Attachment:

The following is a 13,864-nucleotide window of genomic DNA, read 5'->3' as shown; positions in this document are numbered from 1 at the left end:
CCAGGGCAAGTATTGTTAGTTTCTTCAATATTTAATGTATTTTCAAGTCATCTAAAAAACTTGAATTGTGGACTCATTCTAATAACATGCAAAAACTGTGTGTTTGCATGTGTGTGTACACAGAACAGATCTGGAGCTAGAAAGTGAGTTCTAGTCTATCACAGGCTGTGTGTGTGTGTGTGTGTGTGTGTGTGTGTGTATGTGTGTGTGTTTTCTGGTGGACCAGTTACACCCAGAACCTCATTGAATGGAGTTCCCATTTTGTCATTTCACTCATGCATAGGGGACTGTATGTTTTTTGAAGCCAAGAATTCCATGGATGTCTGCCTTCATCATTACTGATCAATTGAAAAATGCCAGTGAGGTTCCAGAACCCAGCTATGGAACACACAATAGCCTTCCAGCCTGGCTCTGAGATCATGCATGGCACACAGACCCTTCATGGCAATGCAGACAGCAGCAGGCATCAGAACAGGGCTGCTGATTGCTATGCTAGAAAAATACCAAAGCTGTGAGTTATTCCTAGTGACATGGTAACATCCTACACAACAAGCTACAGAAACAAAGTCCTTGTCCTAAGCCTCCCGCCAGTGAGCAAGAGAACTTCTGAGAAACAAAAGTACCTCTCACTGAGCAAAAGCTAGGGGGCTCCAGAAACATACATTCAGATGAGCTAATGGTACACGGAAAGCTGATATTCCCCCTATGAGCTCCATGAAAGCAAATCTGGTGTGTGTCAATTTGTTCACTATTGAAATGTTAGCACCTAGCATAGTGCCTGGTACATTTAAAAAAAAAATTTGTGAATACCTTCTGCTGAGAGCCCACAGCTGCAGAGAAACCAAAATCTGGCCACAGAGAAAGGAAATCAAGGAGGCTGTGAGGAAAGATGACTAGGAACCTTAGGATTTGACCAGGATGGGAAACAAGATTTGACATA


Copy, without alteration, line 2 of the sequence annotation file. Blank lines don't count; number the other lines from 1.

CCAGGGCAAGTATTGTTAGTTTCTTCAATATTTAATGTATTTTCAAGTCATCTAAAAAACTTGAATTGTGGACTCATTCTAATAACATGCAAAAACTGTGTGTTTGCATGTGTGTGTACACAGAACAGATCTGGAGCTAGAAAGTGAGTTCTAGTCTATCACAGGCTGTGTGTGTGTGTGTGTGTGTGTGTGTGTGTGTATGTGTGTGTGTTTTCTGGTGGACCAGTTACACCCAGAACCTCATTGAATGGAGTTCCCATTTTGTCATTTCACTCATGCATAGGGGACTGTATGTTTTTTGAAGCCAAGAATTCCATGGATGTCTGCCTTCATCATTACTGATCAATTGAAAAATGCCAGTGAGGTTCCAGAACCCAGCTATGGAACACACAATAGCCTTCCAGCCTGGCTCTGAGATCATGCATGGCACACAGACCCTTCATGGCAATGCAGACAGCAGCAGGCATCAGAACAGGGCTGCTGATTGCTATGCTAGAAAAATACCAAAGCTGTGAGTTATTCCTAGTGACATGGTAACATCCTACACAACAAGCTACAGAAACAAAGTCCTTGTCCTAAGCCTCCCGCCAGTGAGCAAGAGAACTTCTGAGAAACAAAAGTACCTCTCACTGAGCAAAAGCTAGGGGGCTCCAGAAACATACATTCAGATGAGCTAATGGTACACGGAAAGCTGATATTCCCCCTATGAGCTCCATGAAAGCAAATCTGGTGTGTGTCAATTTGTTCACTATTGAAATGTTAGCACCTAGCATAGTGCCTGGTACATTTAAAAAAAAAATTTGTGAATACCTTCTGCTGAGAGCCCACAGCTGCAGAGAAACCAAAATCTGGCCACAGAGAAAGGAAATCAAGGAGGCTGTGAGGAAAGATGACTAGGAACCTTAGGATTTGACCAGGATGGGAAACAAGATTTGACATA